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Ophelia Dahl, Julie Rofman, Barbara Burns and Dusty Roads Join MAKERS

Last week, we welcomed two new MAKERS whose creative backgrounds helped propel them towards making a difference both at home and abroad—American health care advocate and Haiti relief volunteer Ophelia Dahl and jewelry designer Julie Rofman.
As the daughter of author Roald Dahl and actress Patricia Neal, Ophelia Dahl grew up in a unique environment of creativity and exploration. As a teenager, she volunteered in Haiti where she met her future business partner, Paul Farmer. Together the two founded Partners in Health, a non-profit organization that advocates for health care in developing nations. In her interview, she describes what it was like growing up with her imaginative father, her experiences during the 2010 Haiti earthquake and where she finds her source of strength.
Julie Rofman, an artist and business owner, uses her creativity to explore her imagination as a painter, sculptor and jewelry designer. She works with artisans in Guatemala to create beautiful beadwork bracelets, which have sold online in over 100 stores worldwide. As a businesswoman, Rofman discusses the importance of trusting your gut instinct and doing what you love in order to reach your goals.
This week groundbreakers Barbara Burns and Dusty Roads joined our MAKERS communities bringing their courageous stories of overcoming sexual harassment and gender discrimination.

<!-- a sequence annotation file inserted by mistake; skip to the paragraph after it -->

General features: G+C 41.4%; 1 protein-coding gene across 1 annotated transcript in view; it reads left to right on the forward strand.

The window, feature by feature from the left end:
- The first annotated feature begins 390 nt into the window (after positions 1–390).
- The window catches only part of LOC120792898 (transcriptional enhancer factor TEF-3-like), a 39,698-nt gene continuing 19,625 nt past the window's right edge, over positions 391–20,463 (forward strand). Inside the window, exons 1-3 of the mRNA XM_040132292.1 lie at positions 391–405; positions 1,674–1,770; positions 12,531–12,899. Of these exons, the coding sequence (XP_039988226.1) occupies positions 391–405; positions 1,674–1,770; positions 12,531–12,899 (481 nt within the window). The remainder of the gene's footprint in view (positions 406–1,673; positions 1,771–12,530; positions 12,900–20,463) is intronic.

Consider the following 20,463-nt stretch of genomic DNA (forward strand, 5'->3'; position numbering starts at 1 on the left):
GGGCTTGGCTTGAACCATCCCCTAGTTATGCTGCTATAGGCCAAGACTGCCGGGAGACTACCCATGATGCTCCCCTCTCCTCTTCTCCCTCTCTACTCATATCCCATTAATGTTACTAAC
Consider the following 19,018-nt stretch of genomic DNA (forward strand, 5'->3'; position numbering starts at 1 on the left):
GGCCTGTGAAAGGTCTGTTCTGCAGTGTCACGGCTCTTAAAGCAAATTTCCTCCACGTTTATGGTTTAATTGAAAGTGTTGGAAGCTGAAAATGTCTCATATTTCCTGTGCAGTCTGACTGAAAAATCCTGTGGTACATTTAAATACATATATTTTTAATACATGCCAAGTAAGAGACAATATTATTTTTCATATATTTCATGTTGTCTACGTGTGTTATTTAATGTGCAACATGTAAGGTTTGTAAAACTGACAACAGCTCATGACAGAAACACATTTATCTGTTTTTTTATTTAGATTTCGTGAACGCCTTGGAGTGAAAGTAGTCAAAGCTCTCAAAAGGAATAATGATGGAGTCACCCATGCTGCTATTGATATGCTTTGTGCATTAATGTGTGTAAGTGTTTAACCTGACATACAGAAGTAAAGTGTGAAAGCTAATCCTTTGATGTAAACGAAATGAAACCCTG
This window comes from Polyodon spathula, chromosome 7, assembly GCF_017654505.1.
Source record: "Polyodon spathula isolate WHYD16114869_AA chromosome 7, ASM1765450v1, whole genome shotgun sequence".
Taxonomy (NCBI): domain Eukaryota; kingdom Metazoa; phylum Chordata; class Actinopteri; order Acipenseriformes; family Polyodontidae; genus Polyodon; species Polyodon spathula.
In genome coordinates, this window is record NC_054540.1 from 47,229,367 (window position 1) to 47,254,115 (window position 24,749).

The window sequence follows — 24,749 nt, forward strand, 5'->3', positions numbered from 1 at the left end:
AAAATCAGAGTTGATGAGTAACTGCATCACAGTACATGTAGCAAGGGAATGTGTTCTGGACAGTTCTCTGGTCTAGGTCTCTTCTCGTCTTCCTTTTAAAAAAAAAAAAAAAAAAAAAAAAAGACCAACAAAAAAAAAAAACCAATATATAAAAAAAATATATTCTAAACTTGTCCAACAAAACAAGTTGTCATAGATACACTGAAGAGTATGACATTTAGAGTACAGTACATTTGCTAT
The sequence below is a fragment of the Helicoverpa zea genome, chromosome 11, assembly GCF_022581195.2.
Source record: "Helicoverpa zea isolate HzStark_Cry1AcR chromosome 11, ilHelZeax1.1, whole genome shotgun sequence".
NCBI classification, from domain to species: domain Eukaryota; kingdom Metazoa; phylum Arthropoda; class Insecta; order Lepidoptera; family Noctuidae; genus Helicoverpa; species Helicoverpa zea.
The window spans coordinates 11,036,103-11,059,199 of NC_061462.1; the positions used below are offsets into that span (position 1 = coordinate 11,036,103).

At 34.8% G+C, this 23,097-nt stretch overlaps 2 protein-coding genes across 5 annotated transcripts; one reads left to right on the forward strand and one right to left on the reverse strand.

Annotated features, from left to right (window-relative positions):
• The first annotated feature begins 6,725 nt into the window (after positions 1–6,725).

As one of the first female coal miners in the country, Barbara Burns unfortunately experienced unnecessary commentary and ridicule from co-workers but she did not let it keep her from the mines. Following her career as a coal miner, Burns was recruited to Smoot Coal as a lab technician where she was faced with even greater mistreatment due to her gender. Burns discusses the impact her thirteen-year sexual harassment suit had on her family and how despite her struggle, she still does not consider herself a man hater.
Barbara “Dusty” Roads is a former stewardess and union leader whose courage also drove her to lead a landmark sex discrimination case in the airline industry after learning she and her co-workers were to remain unmarried and retire at the age of 32. Though she loved her glamorous career, Roads describes the moment she realized industry policies were a national issue and its contribution to the women’s movement on a whole.